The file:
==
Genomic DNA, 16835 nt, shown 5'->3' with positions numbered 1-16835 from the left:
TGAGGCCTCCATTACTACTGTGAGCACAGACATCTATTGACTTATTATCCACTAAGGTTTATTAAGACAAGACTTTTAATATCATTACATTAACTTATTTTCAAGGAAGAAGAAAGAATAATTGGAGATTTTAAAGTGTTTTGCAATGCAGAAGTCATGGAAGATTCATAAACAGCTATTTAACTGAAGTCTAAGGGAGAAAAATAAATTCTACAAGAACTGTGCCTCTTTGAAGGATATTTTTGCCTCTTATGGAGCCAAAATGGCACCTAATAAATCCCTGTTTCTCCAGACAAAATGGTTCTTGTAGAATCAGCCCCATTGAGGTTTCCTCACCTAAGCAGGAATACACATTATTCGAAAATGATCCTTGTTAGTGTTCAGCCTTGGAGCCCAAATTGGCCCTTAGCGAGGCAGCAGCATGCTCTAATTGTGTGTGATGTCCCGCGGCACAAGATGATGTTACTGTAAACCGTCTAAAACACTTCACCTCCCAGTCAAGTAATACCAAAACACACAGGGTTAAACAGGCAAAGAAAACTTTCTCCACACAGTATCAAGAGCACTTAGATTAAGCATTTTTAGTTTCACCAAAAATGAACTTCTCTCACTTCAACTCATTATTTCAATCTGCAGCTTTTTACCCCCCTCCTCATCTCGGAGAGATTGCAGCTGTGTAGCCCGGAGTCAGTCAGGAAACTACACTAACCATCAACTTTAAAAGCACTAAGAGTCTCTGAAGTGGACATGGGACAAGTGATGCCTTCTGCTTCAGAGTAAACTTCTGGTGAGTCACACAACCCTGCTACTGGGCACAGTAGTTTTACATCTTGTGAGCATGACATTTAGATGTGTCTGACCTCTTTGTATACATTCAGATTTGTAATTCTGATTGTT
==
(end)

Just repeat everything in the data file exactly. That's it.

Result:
Genomic DNA, 16835 nt, shown 5'->3' with positions numbered 1-16835 from the left:
TGAGGCCTCCATTACTACTGTGAGCACAGACATCTATTGACTTATTATCCACTAAGGTTTATTAAGACAAGACTTTTAATATCATTACATTAACTTATTTTCAAGGAAGAAGAAAGAATAATTGGAGATTTTAAAGTGTTTTGCAATGCAGAAGTCATGGAAGATTCATAAACAGCTATTTAACTGAAGTCTAAGGGAGAAAAATAAATTCTACAAGAACTGTGCCTCTTTGAAGGATATTTTTGCCTCTTATGGAGCCAAAATGGCACCTAATAAATCCCTGTTTCTCCAGACAAAATGGTTCTTGTAGAATCAGCCCCATTGAGGTTTCCTCACCTAAGCAGGAATACACATTATTCGAAAATGATCCTTGTTAGTGTTCAGCCTTGGAGCCCAAATTGGCCCTTAGCGAGGCAGCAGCATGCTCTAATTGTGTGTGATGTCCCGCGGCACAAGATGATGTTACTGTAAACCGTCTAAAACACTTCACCTCCCAGTCAAGTAATACCAAAACACACAGGGTTAAACAGGCAAAGAAAACTTTCTCCACACAGTATCAAGAGCACTTAGATTAAGCATTTTTAGTTTCACCAAAAATGAACTTCTCTCACTTCAACTCATTATTTCAATCTGCAGCTTTTTACCCCCCTCCTCATCTCGGAGAGATTGCAGCTGTGTAGCCCGGAGTCAGTCAGGAAACTACACTAACCATCAACTTTAAAAGCACTAAGAGTCTCTGAAGTGGACATGGGACAAGTGATGCCTTCTGCTTCAGAGTAAACTTCTGGTGAGTCACACAACCCTGCTACTGGGCACAGTAGTTTTACATCTTGTGAGCATGACATTTAGATGTGTCTGACCTCTTTGTATACATTCAGATTTGTAATTCTGATTGTT